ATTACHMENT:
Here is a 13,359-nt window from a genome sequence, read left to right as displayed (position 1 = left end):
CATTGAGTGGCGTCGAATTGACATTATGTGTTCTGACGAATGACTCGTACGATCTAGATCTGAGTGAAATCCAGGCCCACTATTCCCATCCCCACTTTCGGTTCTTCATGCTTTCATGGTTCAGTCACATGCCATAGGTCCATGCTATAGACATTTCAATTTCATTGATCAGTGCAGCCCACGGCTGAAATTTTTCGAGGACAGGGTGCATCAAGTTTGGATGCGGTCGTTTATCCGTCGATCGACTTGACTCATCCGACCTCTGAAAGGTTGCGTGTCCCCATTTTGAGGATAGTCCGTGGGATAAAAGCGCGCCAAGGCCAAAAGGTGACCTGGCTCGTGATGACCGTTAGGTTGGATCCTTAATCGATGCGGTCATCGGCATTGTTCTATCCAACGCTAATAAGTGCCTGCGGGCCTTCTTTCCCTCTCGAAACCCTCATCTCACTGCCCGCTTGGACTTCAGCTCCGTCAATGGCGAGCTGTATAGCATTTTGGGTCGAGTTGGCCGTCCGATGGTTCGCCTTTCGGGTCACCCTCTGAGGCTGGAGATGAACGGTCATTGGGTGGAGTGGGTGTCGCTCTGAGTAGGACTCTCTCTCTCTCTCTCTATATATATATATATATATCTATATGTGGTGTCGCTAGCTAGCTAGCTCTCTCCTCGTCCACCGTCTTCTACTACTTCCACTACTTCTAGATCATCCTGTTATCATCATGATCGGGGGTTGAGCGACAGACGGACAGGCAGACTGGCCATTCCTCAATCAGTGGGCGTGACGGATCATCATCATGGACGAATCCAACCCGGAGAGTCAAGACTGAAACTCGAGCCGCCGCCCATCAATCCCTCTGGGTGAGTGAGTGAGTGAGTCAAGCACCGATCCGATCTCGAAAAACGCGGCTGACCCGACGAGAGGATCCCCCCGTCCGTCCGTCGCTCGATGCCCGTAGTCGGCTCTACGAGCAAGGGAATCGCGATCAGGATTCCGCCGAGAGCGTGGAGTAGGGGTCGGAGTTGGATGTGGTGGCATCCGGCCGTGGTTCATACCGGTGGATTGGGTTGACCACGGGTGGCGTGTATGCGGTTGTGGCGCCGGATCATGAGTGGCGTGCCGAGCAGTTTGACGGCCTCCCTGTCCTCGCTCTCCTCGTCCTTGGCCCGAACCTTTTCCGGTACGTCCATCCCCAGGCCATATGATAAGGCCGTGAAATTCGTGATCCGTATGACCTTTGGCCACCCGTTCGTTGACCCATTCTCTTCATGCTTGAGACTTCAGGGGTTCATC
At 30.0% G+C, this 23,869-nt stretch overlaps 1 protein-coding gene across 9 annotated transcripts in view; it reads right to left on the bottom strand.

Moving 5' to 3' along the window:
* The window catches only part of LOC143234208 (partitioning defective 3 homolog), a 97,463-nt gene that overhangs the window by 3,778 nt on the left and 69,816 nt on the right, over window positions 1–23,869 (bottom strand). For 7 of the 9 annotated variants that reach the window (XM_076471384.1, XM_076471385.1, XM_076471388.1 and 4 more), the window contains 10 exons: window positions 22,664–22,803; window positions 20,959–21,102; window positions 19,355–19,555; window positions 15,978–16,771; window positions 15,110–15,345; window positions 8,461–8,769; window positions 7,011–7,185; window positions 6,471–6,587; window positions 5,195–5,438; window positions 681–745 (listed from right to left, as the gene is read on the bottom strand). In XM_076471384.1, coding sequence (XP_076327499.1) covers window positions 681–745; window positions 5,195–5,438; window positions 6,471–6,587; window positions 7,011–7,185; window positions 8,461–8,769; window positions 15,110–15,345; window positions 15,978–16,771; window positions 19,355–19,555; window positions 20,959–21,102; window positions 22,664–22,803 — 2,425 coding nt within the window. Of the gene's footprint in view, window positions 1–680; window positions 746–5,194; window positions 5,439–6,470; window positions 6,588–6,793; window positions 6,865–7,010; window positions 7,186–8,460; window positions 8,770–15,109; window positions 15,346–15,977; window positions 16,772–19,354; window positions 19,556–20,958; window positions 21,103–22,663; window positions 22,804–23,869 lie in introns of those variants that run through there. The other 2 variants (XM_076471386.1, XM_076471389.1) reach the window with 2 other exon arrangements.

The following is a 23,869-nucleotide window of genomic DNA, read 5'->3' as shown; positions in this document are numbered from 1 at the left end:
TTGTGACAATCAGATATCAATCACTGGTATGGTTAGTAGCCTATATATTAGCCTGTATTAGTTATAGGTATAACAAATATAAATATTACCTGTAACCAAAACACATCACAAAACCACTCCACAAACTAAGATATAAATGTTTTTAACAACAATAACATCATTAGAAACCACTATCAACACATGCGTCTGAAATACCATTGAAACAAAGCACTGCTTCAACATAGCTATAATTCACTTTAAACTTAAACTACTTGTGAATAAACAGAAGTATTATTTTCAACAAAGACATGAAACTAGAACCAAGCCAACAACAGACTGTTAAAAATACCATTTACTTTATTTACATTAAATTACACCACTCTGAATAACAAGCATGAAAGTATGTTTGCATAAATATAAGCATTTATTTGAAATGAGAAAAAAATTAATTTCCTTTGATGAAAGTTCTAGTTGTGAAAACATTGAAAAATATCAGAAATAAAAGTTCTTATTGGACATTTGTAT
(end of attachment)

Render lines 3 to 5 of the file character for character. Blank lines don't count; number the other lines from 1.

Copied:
At 30.0% G+C, this 23,869-nt stretch overlaps 1 protein-coding gene across 9 annotated transcripts in view; it reads right to left on the bottom strand.

Moving 5' to 3' along the window:
* The window catches only part of LOC143234208 (partitioning defective 3 homolog), a 97,463-nt gene that overhangs the window by 3,778 nt on the left and 69,816 nt on the right, over window positions 1–23,869 (bottom strand). For 7 of the 9 annotated variants that reach the window (XM_076471384.1, XM_076471385.1, XM_076471388.1 and 4 more), the window contains 10 exons: window positions 22,664–22,803; window positions 20,959–21,102; window positions 19,355–19,555; window positions 15,978–16,771; window positions 15,110–15,345; window positions 8,461–8,769; window positions 7,011–7,185; window positions 6,471–6,587; window positions 5,195–5,438; window positions 681–745 (listed from right to left, as the gene is read on the bottom strand). In XM_076471384.1, coding sequence (XP_076327499.1) covers window positions 681–745; window positions 5,195–5,438; window positions 6,471–6,587; window positions 7,011–7,185; window positions 8,461–8,769; window positions 15,110–15,345; window positions 15,978–16,771; window positions 19,355–19,555; window positions 20,959–21,102; window positions 22,664–22,803 — 2,425 coding nt within the window. Of the gene's footprint in view, window positions 1–680; window positions 746–5,194; window positions 5,439–6,470; window positions 6,588–6,793; window positions 6,865–7,010; window positions 7,186–8,460; window positions 8,770–15,109; window positions 15,346–15,977; window positions 16,772–19,354; window positions 19,556–20,958; window positions 21,103–22,663; window positions 22,804–23,869 lie in introns of those variants that run through there. The other 2 variants (XM_076471386.1, XM_076471389.1) reach the window with 2 other exon arrangements.